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Are in vitro and in silico approaches used appropriately for animal-based major depressive disorder research?
|dc.contributor.author||Varela, Susana A. M.|
|dc.contributor.author||Marques, Tiago A.|
|dc.identifier.citation||Carvalho , C , Varela , S A M , Marques , T A , Knight , A & Vicente , L 2020 , ' Are in vitro and in silico approaches used appropriately for animal-based major depressive disorder research? ' , PLoS ONE , vol. 15 , no. 6 , e0233954 . https://doi.org/10.1371/journal.pone.0233954||en|
|dc.identifier.other||PURE UUID: 5f26c7e2-638c-45ec-beea-5bedf522d8ad|
|dc.description||This study was supported by Animalfree Research–Switzerland in the form of funds awarded to CC. Centro de Estatística e Aplicações (CEAUL) provided partial support to TAM, through project funding from Fundação para a Ciência e a Tecnologia, Portugal (FCT) (UID/MAT/00006/2019). The publication fee was financed by Portuguese national funds awarded to LV within the Centro de Filosofia das Ciência da Universidade de Lisboa (CFCUL) research center strategic project, funded by Fundação para a Ciência e a Tecnologia (FCT) (UIDB/00678/2020).||en|
|dc.description.abstract||The current paradigm for biomedical research and drug testing postulates that in vitro and in silico data inform animal studies that will subsequently inform human studies. Recent evidence points out that animal studies have made a poor contribution to current knowledge of Major Depressive Disorder, whereas the contribution of in vitro and in silico studies to animal studies- within this research area- is yet to be properly quantified. This quantification is important since biomedical research and drug discovery and development includes two steps of knowledge transferability and we need to evaluate the effectiveness of both in order to properly implement 3R principles (Replacement, Reduction and Refinement). Here, we used the citation tracking facility within Web of Science to locate citations of original research papers on in vitro and in silico related to MDD published identified in PubMed by relevant search terms. 67 publications describing target papers were located. Both in vitro and in silico papers are more cited by human medical papers than by animal papers. The results suggest that, at least concerning MDD research, the current two steps of knowledge transferability are not being followed, indicating a poor compliance with the 3R principles.|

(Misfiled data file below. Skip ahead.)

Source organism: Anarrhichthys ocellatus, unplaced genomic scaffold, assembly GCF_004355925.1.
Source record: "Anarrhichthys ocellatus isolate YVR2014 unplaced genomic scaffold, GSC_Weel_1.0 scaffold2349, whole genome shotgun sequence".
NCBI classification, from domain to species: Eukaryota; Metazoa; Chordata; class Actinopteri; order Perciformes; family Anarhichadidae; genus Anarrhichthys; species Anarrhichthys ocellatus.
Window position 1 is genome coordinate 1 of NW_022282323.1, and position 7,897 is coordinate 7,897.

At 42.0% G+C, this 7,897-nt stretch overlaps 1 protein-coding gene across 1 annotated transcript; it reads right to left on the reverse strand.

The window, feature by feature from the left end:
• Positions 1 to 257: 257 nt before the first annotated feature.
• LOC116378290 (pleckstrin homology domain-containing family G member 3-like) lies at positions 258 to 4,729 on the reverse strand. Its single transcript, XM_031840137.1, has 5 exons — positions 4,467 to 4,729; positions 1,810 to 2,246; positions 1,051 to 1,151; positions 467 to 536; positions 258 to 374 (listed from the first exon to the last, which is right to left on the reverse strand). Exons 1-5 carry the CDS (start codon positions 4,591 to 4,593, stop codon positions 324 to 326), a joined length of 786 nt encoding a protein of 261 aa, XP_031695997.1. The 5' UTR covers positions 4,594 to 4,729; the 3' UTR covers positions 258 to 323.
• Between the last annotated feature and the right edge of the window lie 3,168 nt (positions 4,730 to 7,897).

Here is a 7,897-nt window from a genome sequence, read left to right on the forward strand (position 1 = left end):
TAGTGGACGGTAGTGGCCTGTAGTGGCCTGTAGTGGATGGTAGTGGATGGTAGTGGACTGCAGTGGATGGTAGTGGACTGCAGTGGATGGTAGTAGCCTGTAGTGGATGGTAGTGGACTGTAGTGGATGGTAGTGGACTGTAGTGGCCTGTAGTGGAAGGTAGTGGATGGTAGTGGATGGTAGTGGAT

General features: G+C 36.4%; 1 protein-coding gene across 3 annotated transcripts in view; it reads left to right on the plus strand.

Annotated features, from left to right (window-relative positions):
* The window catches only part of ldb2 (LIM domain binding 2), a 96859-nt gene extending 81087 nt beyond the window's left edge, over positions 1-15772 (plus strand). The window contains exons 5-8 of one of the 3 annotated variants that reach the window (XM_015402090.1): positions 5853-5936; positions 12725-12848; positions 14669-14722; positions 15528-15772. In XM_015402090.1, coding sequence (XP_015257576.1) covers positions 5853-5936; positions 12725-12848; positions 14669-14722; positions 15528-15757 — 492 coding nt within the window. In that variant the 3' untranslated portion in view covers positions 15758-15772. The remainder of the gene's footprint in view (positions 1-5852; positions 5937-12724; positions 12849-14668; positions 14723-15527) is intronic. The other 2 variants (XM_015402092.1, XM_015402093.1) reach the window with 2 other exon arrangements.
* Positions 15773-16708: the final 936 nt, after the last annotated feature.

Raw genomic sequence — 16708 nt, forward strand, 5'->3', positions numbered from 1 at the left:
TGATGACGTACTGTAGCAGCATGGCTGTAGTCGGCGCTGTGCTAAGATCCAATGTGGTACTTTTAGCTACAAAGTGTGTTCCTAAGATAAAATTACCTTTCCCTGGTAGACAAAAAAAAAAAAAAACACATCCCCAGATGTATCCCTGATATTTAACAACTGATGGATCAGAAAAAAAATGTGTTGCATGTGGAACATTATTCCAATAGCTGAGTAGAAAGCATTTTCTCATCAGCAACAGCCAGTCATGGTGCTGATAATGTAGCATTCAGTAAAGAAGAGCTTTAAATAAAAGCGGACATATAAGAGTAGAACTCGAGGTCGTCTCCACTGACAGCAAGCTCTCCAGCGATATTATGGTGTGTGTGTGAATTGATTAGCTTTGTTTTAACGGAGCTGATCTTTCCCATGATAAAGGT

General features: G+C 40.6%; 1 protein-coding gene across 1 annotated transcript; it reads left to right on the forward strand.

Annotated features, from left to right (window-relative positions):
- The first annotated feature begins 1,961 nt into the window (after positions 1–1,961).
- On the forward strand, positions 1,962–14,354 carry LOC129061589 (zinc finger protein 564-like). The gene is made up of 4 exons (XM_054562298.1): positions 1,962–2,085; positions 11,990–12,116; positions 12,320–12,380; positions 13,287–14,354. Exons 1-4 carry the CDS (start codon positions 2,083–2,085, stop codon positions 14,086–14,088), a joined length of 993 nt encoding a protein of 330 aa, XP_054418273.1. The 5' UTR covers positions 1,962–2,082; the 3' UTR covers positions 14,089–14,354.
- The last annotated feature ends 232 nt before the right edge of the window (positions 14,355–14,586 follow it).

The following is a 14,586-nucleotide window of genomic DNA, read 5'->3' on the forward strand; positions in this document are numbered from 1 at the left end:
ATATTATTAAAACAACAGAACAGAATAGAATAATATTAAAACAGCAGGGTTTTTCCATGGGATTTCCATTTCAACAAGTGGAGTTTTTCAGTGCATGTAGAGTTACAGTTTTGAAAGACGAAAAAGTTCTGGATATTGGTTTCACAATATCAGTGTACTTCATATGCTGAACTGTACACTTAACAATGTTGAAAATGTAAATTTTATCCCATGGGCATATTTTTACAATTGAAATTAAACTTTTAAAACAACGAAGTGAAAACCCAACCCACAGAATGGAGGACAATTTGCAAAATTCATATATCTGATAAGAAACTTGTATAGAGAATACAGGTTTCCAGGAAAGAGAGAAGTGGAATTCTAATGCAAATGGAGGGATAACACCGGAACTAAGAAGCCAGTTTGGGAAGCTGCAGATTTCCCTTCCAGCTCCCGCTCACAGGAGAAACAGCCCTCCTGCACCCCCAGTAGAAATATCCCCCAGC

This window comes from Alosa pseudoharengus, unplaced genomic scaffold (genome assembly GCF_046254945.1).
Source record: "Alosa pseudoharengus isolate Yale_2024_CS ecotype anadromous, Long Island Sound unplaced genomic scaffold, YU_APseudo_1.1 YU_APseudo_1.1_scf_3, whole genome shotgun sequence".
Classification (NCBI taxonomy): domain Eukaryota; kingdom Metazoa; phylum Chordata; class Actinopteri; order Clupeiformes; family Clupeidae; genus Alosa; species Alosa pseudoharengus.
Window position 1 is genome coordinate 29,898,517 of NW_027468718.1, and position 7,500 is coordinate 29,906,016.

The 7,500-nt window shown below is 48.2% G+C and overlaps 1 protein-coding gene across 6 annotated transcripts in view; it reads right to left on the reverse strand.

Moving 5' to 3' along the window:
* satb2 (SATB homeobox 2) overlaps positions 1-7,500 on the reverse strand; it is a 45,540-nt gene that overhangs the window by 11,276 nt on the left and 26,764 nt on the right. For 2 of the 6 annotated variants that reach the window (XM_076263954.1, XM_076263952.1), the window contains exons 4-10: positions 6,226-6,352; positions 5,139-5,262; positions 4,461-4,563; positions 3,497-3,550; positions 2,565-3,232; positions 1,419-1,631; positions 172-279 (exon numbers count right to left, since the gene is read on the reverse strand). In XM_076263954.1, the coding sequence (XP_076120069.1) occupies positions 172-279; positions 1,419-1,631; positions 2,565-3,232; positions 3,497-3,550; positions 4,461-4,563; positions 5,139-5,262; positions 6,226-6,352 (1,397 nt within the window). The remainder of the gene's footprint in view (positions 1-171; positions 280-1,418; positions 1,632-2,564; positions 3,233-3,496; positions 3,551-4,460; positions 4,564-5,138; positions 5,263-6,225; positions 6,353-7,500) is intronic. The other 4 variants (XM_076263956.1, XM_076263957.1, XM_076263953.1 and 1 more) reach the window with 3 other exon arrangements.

|dc.rights||Copyright: © 2020 Carvalho et al. This is an open access article distributed under the terms of the Creative Commons Attribution License, which permits unrestricted use, distribution, and reproduction in any medium, provided the original author and source are credited.||en|
|dc.title||Are in vitro and in silico approaches used appropriately for animal-based major depressive disorder research?||en|
|dc.contributor.institution||University of St Andrews.School of Mathematics and Statistics||en|
|dc.contributor.institution||University of St Andrews.Scottish Oceans Institute||en|
|dc.contributor.institution||University of St Andrews.Centre for Research into Ecological & Environmental Modelling||en|
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